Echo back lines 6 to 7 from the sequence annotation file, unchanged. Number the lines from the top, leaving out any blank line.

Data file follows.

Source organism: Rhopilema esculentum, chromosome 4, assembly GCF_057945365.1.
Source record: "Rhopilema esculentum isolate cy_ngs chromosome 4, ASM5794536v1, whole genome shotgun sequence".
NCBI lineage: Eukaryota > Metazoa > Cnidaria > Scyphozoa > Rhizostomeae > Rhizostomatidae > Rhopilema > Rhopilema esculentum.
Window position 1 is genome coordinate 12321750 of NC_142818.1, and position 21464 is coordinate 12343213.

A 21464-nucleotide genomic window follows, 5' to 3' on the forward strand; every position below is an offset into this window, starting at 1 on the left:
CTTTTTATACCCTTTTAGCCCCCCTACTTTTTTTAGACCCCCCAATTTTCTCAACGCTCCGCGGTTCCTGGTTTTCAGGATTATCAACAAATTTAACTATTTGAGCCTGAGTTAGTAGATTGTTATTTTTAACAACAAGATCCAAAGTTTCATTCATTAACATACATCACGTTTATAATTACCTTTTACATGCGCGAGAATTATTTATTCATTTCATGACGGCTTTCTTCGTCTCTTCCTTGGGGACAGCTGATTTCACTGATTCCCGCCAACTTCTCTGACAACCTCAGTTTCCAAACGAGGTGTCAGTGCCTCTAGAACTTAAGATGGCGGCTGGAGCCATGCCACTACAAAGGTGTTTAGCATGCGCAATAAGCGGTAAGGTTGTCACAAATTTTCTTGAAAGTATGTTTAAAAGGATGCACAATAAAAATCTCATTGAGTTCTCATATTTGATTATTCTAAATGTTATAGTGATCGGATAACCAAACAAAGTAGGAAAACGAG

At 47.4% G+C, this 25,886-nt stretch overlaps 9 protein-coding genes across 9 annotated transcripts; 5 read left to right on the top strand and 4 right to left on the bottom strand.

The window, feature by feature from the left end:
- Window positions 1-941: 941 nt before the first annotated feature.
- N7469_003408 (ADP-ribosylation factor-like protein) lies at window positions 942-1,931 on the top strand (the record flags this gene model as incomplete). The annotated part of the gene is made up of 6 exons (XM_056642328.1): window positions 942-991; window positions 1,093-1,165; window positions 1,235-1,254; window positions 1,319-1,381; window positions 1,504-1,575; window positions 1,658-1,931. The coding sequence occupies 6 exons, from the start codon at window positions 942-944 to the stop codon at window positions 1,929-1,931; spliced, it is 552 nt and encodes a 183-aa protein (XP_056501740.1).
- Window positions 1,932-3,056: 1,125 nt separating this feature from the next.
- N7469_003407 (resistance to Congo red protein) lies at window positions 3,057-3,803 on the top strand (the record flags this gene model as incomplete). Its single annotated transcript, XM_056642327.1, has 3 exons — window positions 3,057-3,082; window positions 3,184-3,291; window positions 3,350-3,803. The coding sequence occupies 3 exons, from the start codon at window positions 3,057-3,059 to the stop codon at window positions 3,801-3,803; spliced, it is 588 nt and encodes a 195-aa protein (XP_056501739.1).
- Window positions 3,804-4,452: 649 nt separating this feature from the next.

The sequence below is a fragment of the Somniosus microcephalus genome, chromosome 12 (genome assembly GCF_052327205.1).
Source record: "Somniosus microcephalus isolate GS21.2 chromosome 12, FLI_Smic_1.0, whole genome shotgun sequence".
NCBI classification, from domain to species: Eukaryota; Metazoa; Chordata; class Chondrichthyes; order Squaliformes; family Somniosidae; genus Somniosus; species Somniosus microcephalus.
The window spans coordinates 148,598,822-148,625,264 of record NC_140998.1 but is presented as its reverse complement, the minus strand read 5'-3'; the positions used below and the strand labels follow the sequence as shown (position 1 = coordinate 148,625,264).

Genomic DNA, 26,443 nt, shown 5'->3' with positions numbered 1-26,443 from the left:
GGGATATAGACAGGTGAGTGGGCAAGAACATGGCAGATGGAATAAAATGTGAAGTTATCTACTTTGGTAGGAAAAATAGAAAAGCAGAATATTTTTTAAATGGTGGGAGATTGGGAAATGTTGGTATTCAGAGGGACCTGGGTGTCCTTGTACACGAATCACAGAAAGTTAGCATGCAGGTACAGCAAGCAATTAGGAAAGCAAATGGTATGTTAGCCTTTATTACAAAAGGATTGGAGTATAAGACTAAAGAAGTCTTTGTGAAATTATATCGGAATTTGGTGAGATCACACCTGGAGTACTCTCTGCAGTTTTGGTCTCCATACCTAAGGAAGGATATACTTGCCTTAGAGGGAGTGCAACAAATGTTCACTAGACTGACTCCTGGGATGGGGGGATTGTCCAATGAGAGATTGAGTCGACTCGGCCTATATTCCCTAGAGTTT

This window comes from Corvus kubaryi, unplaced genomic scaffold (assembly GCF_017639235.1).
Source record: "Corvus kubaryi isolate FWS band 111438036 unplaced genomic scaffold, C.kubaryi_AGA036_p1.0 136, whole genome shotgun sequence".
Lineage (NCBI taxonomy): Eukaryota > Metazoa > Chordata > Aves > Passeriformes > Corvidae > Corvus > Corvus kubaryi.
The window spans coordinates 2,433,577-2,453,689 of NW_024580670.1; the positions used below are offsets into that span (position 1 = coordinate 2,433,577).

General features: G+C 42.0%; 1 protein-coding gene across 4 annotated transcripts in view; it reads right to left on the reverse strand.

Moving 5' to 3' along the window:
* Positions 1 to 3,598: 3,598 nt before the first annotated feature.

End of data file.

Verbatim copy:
CTTTTTATACCCTTTTAGCCCCCCTACTTTTTTTAGACCCCCCAATTTTCTCAACGCTCCGCGGTTCCTGGTTTTCAGGATTATCAACAAATTTAACTATTTGAGCCTGAGTTAGTAGATTGTTATTTTTAACAACAAGATCCAAAGTTTCATTCATTAACATACATCACGTTTATAATTACCTTTTACATGCGCGAGAATTATTTATTCATTTCATGACGGCTTTCTTCGTCTCTTCCTTGGGGACAGCTGATTTCACTGATTCCCGCCAACTTCTCTGACAACCTCAGTTTCCAAACGAGGTGTCAGTGCCTCTAGAACTTAAGATGGCGGCTGGAGCCATGCCACTACAAAGGTGTTTAGCATGCGCAATAAGCGGTAAGGTTGTCACAAATTTTCTTGAAAGTATGTTTAAAAGGATGCACAATAAAAATCTCATTGAGTTCTCATATTTGATTATTCTAAATGTTATAGTGATCGGATAACCAAACAAAGTAGGAAAACGAG

At 47.4% G+C, this 25,886-nt stretch overlaps 9 protein-coding genes across 9 annotated transcripts; 5 read left to right on the top strand and 4 right to left on the bottom strand.